This passage has adopted descriptive writing to spin a narrative that allows the reader to picture the scene using vivid descriptions. The writer has described everything, from the cottage and the scenery to Jenny’s emotions as she experiences the beauty of nature around her. Such a description allows the readers to experience Jenny’s discoveries and state of mind as if they are present at the moment with her.

Expository Writing

Much as the word implies, expository writing is a style that exposes arguments, facts, and figures. An expository piece is written to expose or put forward facts, and this is one of the most popular types of writing we encounter in our daily lives. You’ve guessed it right, expository writing is crucial for journalism, and it comes with a strict set of rules.

Expository writing aims to inform people and educate them on facts and situations by explaining the ground realities. The writer must present logical arguments supported by widely accepted facts without including their personal opinions on the topic at hand. Interestingly, expository writing is also used in academic essays, technical communications, and business writing.

Expository pieces help journalists, researchers and students analyze facts and scrutinize them for falsifications to identify the truth.

Example of expository writing

The mayor of Blissville has approved the development of a theme park after the unanimous approval of the council. The new theme park will be constructed on 7 acres of farmland situated on the outskirts of town. Several developers are currently bidding on the project, but it is yet to be seen who will secure the project. Reports reveal that the park will include several picnic areas and an art museum celebrating the town’s history of artisanal crafts.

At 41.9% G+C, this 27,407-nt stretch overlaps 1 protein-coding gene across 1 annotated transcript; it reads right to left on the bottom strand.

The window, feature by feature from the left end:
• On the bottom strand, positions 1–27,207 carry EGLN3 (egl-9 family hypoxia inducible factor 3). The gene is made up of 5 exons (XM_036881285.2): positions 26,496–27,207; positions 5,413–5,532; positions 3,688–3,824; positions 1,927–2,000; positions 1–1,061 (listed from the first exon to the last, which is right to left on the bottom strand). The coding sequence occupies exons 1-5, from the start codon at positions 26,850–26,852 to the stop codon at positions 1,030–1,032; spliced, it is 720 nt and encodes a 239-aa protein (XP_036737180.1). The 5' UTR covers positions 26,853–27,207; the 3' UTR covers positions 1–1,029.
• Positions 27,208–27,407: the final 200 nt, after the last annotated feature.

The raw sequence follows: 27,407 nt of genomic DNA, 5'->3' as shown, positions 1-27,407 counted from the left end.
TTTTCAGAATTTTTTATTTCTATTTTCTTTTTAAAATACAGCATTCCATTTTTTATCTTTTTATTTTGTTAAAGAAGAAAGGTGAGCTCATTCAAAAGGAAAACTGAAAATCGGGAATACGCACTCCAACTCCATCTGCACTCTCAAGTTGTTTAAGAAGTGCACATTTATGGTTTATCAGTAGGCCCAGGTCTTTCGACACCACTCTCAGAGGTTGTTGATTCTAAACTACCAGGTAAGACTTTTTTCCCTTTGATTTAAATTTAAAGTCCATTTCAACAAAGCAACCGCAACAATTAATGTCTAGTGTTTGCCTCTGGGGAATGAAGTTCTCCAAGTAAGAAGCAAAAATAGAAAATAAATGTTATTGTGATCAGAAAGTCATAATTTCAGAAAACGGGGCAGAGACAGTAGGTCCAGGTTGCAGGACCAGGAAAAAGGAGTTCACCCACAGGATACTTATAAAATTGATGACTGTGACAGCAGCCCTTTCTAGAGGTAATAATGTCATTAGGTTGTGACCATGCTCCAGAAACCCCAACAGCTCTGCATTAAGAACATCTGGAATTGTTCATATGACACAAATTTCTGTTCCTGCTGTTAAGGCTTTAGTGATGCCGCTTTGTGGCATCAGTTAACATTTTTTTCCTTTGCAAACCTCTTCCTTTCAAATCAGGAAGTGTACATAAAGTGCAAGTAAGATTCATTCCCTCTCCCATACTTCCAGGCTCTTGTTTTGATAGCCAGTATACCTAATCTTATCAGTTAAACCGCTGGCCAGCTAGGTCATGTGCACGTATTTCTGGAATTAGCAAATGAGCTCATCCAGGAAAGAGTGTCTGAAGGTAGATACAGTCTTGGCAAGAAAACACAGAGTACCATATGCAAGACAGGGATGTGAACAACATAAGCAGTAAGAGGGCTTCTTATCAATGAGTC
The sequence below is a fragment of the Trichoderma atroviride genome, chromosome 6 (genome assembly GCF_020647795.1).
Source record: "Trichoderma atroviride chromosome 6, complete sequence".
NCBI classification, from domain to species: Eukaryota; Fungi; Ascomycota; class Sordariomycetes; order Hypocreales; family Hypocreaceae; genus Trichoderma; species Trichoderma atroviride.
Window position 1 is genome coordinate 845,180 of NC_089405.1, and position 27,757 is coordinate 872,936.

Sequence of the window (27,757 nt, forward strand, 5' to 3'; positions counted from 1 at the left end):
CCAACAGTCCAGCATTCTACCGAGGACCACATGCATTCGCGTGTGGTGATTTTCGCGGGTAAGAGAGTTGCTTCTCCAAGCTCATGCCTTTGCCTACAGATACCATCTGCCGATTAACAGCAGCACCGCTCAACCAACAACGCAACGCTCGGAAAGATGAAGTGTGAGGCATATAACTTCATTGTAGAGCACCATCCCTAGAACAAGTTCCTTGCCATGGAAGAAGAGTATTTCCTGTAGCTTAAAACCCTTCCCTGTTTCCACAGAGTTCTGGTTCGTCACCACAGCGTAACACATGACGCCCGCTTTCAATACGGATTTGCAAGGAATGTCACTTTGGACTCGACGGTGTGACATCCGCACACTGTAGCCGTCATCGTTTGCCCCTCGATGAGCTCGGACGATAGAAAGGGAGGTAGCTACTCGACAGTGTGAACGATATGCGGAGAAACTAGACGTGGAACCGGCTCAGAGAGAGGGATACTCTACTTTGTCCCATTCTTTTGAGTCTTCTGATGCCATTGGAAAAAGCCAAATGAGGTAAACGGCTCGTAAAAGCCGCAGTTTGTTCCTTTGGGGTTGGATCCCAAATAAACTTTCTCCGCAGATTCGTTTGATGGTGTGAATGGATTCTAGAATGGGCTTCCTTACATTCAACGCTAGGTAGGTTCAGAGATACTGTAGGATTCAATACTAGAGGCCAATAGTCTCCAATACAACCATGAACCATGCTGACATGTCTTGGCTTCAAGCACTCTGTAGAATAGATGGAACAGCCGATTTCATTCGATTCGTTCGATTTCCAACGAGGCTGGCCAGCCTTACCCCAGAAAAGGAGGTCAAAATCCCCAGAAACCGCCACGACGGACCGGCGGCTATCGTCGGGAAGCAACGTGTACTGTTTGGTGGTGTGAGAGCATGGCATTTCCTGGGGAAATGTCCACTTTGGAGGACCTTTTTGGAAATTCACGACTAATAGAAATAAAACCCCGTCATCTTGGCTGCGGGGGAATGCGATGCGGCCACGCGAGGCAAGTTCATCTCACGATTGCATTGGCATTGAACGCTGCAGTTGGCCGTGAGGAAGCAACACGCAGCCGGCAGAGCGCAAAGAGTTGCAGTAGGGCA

This paragraph is an example of expository writing, and it seems like an excerpt straight out of a news report or a press release. It builds upon the facts and figures and brings in multiple sources to inform the masses of the developments around the theme park.

Narrative Writing

A narrative is a story, and narrative writing is a style that comes into play while telling a story. This story could be real or fictitious, and the writer can choose this type of writing style to narrate the story rather than telling it from a third-person perspective.

In narrative types of writing, the characters can tell their story using dialogues and thoughts, explaining to the reader their emotions and experiences with vivid details. Narrative writing styles are common in novels, biographies, poetry, novellas, short stories, and other types of fiction. They are also used in experiential accounts, travelogues, and modern-day blogging.

Narrative writing is one of the most enjoyable types of writing styles as it allows freedom of expression, and writers can branch out into various directions to pursue their creative inspirations.

Example of narrative writing

As I dashed outside the cafeteria from the back door, I was really hoping no one would be around to witness my walk of shame. But since it wasn’t my lucky day, I ran into Brian, who had to stop me and inquire about the tomato sauce dribbling from my white t-shirt.

“Woah, Murphy, you look like you got into a ketchup fight!” he joked laughingly.

I quickly dodged and ran past him before he could see the tears trickling down my face.

This excerpt is written in narrative style, allowing the character to narrate her ordeal in a highly descriptive and engaging manner. The excerpt narrates both, the dialogues between two characters and the internal monologue of Murphy’s mind and how she’s struggling with the ordeal she just went through.

Persuasive Writing